Q&A: "A Sports Car Should Drive Like a Motorcycle" (extended)

Yutaka Katayama, now 92, talks about the new 350Z -- and how the original 240Z was born

Muscle-car fans in the U.S. and Japan are eagerly awaiting the official debut of Nissan's (NSANY ) 350Z sports car on July 30, marking the revival of the revered Z auto bloodline. One car buff who's psyched about delivery of a pre-ordered Z -- No. 13 off the production line in Oppama, Japan -- is 92-year-old Yutaka Katayama, a.k.a. "Father of the Z" in industry circles. Katayama ran Nissan's U.S. sales operations in the 1970s and is widely credited with bringing the first Z to life by hassling headquarters in Tokyo for an affordable sports car.

Nowadays, to his legions of supporters at Z fan clubs around the globe, the cane-wielding Katayama is affectionately known as "Mr. K." He's credited with almost single-handedly overseeing the buildup of Nissan's U.S. business under the now defunct Datsun brand and helping make the Z line one of the best-selling car series ever. The long-snouted original 240Z, which debuted in 1970, offered an impressive in-line six-cylinder engine for a fraction of the price of other similarly equipped models. That helped establish Datsun as a major player in the U.S. before that brand name's demise in 1980.

Q&A: "A Sports Car Should Drive Like a Motorcycle" (extended)

Despite his accomplishments, the maverick Mr. K was treated as a black sheep inside the increasingly bureaucratic and hidebound company after his return from the U.S. in 1977. He retired soon after. But when France's Renault took a controlling stake in a near-bankrupt Nissan in 1999, Katayama was welcomed back into the fold.

Now, as a senior adviser to the company's sports-racing unit, Mr. K has the ear of Nissan President and CEO Carlos Ghosn, another longtime Z fan. Katayama spoke recently about the line and its latest incarnation, the 350Z, with BusinessWeek Tokyo Correspondent Chester Dawson. Excerpts of the interview follow. Note: This is an extended, online-only version of the interview that appears in the July 22, 2002, issue of BusinessWeek.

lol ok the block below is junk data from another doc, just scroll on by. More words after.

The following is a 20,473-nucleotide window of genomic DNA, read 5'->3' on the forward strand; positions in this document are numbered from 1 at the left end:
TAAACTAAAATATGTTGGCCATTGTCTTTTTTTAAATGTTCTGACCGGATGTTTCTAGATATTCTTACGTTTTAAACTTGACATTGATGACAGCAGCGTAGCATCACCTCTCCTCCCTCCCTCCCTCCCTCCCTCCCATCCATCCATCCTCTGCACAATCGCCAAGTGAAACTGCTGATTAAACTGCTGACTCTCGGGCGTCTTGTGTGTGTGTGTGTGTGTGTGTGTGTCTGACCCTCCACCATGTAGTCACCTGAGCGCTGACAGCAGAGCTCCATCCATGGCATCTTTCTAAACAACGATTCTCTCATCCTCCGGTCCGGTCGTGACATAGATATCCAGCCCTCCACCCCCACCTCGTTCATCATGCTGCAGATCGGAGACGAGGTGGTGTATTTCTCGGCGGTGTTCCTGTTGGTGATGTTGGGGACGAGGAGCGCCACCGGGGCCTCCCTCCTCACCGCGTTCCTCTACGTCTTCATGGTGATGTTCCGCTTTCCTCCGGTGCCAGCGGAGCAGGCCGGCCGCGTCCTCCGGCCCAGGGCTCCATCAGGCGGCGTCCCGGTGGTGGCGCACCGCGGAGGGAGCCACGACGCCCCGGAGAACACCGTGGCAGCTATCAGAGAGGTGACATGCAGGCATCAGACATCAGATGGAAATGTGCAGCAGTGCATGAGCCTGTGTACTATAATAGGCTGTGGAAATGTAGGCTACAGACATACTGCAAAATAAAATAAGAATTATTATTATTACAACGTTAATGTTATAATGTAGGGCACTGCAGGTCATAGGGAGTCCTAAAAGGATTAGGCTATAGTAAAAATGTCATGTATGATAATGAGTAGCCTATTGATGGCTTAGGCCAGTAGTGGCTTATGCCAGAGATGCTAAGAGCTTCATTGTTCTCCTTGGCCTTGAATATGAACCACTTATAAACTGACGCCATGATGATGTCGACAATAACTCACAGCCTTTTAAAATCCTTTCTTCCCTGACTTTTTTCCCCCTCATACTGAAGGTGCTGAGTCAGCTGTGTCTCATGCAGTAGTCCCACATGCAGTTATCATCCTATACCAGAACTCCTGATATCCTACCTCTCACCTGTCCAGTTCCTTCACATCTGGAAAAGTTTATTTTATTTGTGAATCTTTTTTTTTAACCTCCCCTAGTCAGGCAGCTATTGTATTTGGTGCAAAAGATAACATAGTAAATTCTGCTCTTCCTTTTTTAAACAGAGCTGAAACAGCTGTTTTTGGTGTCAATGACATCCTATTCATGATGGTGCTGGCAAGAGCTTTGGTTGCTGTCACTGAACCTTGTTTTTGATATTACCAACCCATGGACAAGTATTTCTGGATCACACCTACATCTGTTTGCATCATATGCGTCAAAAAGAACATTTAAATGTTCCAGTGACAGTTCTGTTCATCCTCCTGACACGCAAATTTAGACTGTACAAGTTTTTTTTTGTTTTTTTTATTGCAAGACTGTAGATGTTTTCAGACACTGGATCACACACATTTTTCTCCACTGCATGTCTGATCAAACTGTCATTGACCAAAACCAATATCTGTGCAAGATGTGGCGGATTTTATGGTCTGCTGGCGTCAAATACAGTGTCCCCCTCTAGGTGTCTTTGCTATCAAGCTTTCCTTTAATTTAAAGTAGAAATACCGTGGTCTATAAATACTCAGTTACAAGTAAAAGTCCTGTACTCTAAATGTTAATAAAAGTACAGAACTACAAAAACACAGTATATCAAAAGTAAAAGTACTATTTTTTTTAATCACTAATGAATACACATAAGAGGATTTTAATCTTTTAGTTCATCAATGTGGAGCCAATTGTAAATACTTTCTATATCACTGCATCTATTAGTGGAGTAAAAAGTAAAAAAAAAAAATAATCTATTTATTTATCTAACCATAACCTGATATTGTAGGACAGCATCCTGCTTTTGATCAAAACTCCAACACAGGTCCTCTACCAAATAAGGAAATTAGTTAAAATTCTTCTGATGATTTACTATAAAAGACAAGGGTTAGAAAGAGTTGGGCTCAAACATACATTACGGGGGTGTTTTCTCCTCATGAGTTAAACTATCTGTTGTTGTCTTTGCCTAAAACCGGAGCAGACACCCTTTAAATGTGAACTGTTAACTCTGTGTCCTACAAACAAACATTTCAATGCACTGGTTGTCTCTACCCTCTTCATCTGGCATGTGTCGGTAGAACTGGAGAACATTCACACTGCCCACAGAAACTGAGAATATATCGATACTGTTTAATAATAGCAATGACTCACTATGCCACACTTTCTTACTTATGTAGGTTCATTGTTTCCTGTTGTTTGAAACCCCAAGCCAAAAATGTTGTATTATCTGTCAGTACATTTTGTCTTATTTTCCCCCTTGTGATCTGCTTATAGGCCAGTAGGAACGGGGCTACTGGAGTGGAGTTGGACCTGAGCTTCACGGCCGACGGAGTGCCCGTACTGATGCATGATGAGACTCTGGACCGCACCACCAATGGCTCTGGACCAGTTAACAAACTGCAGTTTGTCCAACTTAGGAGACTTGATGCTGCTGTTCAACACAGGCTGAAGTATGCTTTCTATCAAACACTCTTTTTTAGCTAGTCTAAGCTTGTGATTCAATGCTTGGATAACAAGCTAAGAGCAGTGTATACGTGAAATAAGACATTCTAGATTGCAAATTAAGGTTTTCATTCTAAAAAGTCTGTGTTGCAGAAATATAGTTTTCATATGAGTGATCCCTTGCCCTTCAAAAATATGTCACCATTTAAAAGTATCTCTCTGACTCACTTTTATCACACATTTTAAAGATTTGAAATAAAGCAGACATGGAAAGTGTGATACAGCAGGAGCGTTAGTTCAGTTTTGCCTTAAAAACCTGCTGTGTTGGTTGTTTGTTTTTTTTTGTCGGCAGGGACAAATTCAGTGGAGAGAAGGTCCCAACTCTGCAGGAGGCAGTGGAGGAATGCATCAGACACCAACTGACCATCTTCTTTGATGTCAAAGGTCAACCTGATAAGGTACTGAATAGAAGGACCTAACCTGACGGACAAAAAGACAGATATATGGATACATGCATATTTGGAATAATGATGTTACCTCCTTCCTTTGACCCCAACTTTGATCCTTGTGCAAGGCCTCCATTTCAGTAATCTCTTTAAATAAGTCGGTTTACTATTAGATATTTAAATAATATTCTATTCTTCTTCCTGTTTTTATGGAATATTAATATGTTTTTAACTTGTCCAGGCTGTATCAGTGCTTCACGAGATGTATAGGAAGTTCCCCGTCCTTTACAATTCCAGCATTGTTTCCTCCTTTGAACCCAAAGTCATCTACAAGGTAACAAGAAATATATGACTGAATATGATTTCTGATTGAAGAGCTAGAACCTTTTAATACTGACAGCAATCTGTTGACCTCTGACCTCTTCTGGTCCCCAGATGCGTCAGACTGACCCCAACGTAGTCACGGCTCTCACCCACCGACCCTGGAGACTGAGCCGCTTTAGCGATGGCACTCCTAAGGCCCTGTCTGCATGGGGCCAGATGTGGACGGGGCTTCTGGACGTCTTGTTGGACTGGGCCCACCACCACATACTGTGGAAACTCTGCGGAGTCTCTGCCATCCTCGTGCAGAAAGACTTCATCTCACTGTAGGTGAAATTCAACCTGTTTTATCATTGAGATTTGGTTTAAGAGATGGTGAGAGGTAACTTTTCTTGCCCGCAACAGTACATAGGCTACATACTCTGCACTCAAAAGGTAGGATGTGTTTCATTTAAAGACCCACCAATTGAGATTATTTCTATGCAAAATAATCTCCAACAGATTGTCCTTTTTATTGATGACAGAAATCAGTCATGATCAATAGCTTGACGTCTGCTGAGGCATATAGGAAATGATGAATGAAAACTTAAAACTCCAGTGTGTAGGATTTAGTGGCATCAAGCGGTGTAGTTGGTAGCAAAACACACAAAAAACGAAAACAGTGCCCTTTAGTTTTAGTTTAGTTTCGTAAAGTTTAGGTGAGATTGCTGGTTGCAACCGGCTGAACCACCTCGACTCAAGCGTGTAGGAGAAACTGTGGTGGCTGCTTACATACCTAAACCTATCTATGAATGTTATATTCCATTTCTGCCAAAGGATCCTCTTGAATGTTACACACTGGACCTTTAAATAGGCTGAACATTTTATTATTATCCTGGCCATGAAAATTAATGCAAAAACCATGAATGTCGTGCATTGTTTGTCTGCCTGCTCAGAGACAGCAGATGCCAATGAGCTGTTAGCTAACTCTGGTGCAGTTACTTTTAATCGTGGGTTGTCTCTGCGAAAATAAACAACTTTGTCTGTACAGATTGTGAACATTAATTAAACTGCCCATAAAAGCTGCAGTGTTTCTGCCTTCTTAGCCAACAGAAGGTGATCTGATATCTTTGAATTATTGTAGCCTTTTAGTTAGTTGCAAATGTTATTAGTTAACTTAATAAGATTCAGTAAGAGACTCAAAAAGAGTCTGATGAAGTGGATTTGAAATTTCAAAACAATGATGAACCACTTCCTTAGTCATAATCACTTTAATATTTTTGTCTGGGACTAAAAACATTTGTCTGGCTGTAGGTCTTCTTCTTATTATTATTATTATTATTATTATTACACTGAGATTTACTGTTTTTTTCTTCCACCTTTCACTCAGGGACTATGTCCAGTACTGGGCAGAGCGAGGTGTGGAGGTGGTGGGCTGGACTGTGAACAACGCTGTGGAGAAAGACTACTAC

Q: As the man who nurtured the original 240Z, what do you think of the new 350Z?

A: In all honesty, I wasn't thrilled with the initial prototype. But once it was refined, I took a shine to it. The early version seemed too rotund and heavy. A sports car should look as if it's light on its feet. It doesn't matter how nicely appointed the interior is -- a sports car has got to look cool on the outside.

My first impression was that early versions of the car were too bureaucratic, that too many design compromises were made for safety-related reasons. But after a few revisions and some back-and-forth with the designers, the production model came out very nicely.

Q: What's the biggest difference between the old 240Z and the new 350Z?

A: The old Z's were softer, but the newest Z is harder and more animal-like. The delicate nature of the older Z's has been replaced with a rougher, masculine edge, but there are a lot of creature comforts inside. It used to be that sports-car buffs had to trade comfort for performance, but those sacrifices aren't required any longer. The new Z has a good physical fit that should appeal to a broader range of consumers than traditional sports cars.

Q: How did you get the idea to sell a sports car like the Z in the U.S. in the first place?

A: When I was dispatched to the U.S., I saw a lot of European sports cars sitting around on lots [in Southern California]. It was obvious there was demand for sports cars in America, but foreign models had poor after-service and a limited parts supply. Cars like the [British-made] Triumph and Austin[-Healey] would have sold at a more affordable price and with better after-service. Over the course of the 1960 to 1970, the image of "made in Japan" began to shift from poor quality to good quality for things like electronic goods. So the postwar generation was our target group.